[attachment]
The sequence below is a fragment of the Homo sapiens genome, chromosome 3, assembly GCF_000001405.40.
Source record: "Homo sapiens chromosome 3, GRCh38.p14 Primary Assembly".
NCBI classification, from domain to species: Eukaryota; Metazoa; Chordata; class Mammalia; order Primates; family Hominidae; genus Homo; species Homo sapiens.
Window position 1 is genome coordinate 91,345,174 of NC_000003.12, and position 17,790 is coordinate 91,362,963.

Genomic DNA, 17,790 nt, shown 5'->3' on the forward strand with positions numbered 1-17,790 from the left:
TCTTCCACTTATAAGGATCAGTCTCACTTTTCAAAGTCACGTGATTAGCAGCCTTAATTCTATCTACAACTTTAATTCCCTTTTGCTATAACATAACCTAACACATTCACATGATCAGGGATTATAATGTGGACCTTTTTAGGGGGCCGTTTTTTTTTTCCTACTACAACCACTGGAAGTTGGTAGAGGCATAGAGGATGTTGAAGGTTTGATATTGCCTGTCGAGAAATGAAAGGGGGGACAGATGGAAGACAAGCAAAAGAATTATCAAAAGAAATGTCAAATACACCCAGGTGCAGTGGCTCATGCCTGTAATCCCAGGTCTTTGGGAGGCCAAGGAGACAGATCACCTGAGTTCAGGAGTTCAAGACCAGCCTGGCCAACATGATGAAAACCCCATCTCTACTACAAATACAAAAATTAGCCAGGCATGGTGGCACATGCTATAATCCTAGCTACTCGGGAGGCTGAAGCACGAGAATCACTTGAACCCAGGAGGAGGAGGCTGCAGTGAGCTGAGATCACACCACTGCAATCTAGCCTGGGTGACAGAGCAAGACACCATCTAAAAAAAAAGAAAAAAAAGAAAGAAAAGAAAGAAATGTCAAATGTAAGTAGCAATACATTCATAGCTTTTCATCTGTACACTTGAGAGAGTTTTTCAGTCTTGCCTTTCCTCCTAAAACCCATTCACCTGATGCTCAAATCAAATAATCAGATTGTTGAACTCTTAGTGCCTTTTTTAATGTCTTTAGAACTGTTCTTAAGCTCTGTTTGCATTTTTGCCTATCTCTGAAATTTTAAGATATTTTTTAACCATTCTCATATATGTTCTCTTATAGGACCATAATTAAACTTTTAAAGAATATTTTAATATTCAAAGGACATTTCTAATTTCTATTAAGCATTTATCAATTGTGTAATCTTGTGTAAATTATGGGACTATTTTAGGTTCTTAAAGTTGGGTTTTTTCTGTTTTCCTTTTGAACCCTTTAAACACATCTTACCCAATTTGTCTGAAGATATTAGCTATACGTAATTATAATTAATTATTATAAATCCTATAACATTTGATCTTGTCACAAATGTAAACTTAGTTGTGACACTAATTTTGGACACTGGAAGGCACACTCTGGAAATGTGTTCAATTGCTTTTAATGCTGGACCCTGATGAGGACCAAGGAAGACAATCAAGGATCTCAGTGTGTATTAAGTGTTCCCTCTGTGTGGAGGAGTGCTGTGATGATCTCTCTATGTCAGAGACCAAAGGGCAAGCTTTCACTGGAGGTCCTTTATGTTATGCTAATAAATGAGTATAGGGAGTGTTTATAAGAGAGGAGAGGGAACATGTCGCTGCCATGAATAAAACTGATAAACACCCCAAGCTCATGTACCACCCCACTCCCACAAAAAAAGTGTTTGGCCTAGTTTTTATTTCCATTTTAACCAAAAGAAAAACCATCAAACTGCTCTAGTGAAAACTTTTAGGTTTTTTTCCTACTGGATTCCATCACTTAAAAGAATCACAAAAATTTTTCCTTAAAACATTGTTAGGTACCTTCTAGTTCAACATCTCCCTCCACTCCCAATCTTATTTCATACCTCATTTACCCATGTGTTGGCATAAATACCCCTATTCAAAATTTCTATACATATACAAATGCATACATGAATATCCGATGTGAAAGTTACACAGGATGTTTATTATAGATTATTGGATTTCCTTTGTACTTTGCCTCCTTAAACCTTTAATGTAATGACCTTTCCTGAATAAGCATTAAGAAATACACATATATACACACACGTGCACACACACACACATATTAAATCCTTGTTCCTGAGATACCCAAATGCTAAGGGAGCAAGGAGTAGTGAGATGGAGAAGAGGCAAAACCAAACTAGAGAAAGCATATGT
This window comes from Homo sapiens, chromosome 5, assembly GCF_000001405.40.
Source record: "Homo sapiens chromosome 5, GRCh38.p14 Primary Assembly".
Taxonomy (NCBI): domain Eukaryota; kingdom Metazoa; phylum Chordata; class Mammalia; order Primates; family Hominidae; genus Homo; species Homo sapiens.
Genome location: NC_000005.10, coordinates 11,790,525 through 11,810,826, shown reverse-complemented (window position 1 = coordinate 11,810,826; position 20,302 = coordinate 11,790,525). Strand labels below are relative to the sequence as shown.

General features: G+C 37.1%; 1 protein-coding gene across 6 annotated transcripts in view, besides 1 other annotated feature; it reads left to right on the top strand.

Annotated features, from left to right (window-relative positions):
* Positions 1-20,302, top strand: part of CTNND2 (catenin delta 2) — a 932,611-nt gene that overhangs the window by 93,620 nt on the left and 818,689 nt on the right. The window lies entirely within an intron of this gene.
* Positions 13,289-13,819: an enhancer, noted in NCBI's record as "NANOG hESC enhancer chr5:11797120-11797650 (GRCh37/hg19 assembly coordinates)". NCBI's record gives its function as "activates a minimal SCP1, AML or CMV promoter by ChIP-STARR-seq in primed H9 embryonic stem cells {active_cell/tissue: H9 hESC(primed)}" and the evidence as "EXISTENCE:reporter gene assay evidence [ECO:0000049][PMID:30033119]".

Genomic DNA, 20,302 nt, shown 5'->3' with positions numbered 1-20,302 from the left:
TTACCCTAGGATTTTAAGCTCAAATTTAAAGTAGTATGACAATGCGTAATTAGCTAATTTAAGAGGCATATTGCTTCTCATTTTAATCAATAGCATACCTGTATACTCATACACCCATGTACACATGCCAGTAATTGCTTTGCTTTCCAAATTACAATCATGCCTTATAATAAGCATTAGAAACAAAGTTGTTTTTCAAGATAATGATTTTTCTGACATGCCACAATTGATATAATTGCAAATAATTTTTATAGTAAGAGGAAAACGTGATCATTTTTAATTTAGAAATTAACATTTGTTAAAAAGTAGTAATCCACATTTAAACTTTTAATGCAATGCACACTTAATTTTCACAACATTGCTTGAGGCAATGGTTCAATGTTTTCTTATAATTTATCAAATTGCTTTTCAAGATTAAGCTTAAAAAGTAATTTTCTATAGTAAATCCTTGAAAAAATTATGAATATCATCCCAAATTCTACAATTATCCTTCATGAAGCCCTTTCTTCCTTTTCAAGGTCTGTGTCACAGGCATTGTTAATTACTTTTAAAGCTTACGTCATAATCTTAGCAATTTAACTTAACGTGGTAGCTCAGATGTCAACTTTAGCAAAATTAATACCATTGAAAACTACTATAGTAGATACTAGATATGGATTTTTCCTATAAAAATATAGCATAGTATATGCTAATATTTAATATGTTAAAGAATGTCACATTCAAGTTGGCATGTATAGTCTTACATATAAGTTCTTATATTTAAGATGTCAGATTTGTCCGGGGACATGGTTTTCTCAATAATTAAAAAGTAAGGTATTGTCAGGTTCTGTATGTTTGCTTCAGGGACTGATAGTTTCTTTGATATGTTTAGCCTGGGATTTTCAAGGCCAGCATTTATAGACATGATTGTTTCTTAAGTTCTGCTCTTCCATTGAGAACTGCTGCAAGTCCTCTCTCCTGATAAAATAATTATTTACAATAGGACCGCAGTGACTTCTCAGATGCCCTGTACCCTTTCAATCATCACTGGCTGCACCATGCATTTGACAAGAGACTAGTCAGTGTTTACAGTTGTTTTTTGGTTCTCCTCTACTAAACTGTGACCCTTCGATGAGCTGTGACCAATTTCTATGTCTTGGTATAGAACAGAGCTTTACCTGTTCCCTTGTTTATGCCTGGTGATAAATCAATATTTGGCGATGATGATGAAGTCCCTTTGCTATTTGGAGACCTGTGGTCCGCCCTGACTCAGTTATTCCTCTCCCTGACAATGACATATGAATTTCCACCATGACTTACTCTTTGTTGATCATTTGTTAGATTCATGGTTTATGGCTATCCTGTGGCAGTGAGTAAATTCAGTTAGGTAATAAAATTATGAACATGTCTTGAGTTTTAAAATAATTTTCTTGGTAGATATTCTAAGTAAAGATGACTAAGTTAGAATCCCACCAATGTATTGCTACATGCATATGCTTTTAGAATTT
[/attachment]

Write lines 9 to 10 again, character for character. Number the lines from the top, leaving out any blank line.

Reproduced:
Taxonomy (NCBI): domain Eukaryota; kingdom Metazoa; phylum Chordata; class Mammalia; order Primates; family Hominidae; genus Homo; species Homo sapiens.
Genome location: NC_000005.10, coordinates 11,790,525 through 11,810,826, shown reverse-complemented (window position 1 = coordinate 11,810,826; position 20,302 = coordinate 11,790,525). Strand labels below are relative to the sequence as shown.